The World Bank today approved $425 million to improve road connections in Bangladesh through building, maintaining and improving rural bridges in a program that will benefit two-thirds of the country’s people.
The Operation For Supporting Rural Bridges Program will maintain 85,000 meters of bridges, widen or rehabilitate 29,000 meters of bridges and build another 20,000 meters of new bridges. The program will also create jobs for local people by generating about 5.5 million person-days of employment, including long-term maintenance work. The program will support the government’s existing program for developing and maintaining rural bridges.
“By bridging the missing links in Bangladesh’s rural road network, the program will enable rural communities living in remote areas to have better road connections,” said Qimiao Fan, World Bank Country Director for Bangladesh, Bhutan, and Nepal. “This will help millions of rural people access markets, hospitals, and schools as well as create new opportunities for livelihoods.”
Bangladesh has a higher road density—that is the ratio of the total road length to the country’s land area—than any other South Asian country, including India and Sri Lanka. As Bangladesh’s flat terrain is crisscrossed by hundreds of rivers, bridges play a critical part in the country’s road system. For every 4.5 km of roads in unions or upazilas, a bridge is needed to connect two disjointed road sections. While Bangladesh enjoys an extensive rural road network, one-fifth of the rural bridges needed are not built yet. This project will build, widen, and maintain rural bridges in 61 districts. In 19 coastal districts, the project will construct or rebuild bridges to include climate resilient features.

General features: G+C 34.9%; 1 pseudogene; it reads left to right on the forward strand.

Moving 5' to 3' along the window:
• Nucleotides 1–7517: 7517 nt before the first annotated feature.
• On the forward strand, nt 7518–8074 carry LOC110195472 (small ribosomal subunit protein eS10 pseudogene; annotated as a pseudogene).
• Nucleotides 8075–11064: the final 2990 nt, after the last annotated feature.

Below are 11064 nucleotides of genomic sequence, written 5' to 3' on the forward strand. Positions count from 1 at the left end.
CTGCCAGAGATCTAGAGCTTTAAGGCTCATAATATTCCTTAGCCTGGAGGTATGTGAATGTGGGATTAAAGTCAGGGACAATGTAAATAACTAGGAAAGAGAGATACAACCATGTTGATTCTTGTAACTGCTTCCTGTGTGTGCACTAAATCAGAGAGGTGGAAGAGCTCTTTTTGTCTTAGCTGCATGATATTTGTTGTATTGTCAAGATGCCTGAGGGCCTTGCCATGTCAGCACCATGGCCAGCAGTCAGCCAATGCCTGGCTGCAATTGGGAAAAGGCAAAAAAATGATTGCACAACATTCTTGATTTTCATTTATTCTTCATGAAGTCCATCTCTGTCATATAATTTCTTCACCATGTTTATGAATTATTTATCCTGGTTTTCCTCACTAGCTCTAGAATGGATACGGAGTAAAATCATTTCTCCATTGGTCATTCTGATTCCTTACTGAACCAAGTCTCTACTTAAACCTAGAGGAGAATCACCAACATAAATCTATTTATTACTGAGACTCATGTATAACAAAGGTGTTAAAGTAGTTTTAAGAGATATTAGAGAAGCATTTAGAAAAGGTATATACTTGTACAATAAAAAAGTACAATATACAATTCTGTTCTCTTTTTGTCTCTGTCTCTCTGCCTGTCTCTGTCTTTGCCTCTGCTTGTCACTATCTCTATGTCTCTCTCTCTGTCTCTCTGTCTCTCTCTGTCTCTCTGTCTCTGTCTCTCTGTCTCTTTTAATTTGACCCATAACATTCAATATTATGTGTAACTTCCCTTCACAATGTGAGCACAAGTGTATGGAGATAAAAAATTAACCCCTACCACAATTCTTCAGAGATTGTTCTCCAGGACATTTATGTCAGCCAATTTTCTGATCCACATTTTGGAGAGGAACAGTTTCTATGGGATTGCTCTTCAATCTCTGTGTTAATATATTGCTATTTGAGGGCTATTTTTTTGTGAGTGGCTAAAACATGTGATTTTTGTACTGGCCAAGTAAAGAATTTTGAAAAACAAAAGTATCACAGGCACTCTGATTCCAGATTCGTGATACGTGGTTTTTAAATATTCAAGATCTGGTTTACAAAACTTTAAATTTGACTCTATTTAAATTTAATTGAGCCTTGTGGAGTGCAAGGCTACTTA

“The program will support government efforts to improve institutional capacity to plan, design, quality control and manage rural bridges, including to ensure they are climate resilient along coastal areas,” said Farhad Ahmed, World Bank Senior Transport Specialist and Team Leader for the program. “The program will promote citizen’s participation, including women, to ensure construction quality and will develop a mobile phone-based application for citizens to report quality issues.”
The credit from the World Bank’s International Development Association (IDA) has a 30-year term, including a five-year grace period. The World Bank was among the first development partners to support Bangladesh following its independence. The World Bank has since committed more than $29 billion in grants and interest-free credits to the country. Bangladesh currently has the largest IDA -program totaling $11.3 billion.